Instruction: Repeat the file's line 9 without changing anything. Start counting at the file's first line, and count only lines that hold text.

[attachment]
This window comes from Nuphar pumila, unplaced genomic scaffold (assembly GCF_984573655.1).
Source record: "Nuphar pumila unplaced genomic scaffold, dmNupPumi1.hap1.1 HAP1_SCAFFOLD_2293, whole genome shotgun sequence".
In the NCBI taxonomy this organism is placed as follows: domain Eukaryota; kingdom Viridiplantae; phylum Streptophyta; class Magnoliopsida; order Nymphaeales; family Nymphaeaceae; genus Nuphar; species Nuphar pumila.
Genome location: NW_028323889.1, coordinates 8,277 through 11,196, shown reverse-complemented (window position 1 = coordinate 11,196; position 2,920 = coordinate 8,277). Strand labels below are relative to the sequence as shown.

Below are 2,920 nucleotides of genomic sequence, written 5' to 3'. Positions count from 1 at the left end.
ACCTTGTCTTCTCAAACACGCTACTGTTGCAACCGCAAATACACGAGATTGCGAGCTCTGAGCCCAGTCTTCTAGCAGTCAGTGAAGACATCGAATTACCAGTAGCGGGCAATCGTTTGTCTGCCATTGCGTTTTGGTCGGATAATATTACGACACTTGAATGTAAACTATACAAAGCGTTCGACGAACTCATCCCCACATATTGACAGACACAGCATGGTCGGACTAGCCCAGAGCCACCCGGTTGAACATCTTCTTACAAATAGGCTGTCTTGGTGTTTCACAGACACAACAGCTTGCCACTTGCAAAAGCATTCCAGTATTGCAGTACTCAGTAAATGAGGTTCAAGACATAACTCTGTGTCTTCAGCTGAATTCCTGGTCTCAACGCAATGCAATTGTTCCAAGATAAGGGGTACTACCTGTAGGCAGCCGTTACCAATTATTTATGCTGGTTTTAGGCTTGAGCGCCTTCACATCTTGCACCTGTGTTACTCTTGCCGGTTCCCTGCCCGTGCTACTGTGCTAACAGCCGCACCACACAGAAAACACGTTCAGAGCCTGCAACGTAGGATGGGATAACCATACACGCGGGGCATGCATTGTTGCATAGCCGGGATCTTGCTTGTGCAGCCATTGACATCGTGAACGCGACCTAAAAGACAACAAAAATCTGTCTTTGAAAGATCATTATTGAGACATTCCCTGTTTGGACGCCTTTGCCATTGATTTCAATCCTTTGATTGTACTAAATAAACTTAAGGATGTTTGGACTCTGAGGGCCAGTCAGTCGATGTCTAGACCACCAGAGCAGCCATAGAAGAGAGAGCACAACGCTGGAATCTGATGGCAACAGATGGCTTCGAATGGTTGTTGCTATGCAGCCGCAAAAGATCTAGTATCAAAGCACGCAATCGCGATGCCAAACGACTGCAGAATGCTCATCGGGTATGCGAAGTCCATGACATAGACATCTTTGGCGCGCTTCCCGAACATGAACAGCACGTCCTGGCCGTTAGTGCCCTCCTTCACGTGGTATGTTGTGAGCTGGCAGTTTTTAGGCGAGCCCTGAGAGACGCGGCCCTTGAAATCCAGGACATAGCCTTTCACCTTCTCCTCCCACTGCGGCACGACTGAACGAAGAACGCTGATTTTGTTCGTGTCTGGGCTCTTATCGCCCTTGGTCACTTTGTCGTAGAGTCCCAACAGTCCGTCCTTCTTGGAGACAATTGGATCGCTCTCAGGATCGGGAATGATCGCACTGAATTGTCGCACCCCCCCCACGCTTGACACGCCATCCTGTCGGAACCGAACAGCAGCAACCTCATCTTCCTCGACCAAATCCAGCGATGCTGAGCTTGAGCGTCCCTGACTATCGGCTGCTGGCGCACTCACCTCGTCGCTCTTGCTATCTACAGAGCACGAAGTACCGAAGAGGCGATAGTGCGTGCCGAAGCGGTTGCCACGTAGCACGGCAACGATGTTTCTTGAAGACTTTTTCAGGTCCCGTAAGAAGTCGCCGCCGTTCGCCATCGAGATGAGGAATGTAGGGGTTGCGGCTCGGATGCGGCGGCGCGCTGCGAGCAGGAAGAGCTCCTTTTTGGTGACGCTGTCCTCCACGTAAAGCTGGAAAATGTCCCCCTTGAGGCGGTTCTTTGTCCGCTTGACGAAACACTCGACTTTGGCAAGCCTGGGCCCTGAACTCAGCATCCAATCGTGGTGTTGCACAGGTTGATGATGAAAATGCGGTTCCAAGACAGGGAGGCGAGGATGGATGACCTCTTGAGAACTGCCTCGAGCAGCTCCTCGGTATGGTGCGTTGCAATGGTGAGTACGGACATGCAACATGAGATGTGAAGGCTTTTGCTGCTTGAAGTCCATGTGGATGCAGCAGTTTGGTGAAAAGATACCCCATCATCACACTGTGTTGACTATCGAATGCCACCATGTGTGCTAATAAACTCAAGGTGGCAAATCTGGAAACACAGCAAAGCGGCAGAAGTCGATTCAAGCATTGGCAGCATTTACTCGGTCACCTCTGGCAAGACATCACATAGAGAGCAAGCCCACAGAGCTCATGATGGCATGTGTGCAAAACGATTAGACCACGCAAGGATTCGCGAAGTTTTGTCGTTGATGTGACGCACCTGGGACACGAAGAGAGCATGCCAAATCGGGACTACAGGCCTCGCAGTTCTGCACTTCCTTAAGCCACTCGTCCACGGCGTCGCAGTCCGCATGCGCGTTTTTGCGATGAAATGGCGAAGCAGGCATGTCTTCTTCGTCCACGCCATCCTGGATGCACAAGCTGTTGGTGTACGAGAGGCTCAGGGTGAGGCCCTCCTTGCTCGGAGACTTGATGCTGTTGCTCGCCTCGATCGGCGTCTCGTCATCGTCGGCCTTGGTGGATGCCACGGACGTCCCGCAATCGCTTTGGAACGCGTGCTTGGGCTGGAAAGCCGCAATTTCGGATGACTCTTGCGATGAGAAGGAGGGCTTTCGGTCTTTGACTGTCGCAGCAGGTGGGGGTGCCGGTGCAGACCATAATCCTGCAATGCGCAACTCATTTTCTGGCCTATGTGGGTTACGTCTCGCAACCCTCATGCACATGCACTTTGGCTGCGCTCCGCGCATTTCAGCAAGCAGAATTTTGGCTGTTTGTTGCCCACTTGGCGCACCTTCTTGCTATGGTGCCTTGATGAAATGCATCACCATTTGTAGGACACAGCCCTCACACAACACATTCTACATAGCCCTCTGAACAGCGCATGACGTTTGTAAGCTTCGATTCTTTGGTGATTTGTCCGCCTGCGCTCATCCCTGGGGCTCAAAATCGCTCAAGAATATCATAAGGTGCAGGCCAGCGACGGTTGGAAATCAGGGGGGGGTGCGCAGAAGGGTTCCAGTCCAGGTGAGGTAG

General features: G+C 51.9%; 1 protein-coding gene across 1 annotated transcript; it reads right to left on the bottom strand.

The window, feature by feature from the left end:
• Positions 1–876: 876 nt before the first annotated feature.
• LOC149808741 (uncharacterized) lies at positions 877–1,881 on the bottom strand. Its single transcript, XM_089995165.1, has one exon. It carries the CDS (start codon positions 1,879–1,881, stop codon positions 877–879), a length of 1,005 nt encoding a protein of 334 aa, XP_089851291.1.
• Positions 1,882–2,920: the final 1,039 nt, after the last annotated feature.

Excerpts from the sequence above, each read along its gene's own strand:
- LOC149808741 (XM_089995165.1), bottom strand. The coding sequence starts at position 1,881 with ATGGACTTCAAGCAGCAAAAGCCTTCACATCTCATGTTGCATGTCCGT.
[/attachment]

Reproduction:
• Positions 1–876: 876 nt before the first annotated feature.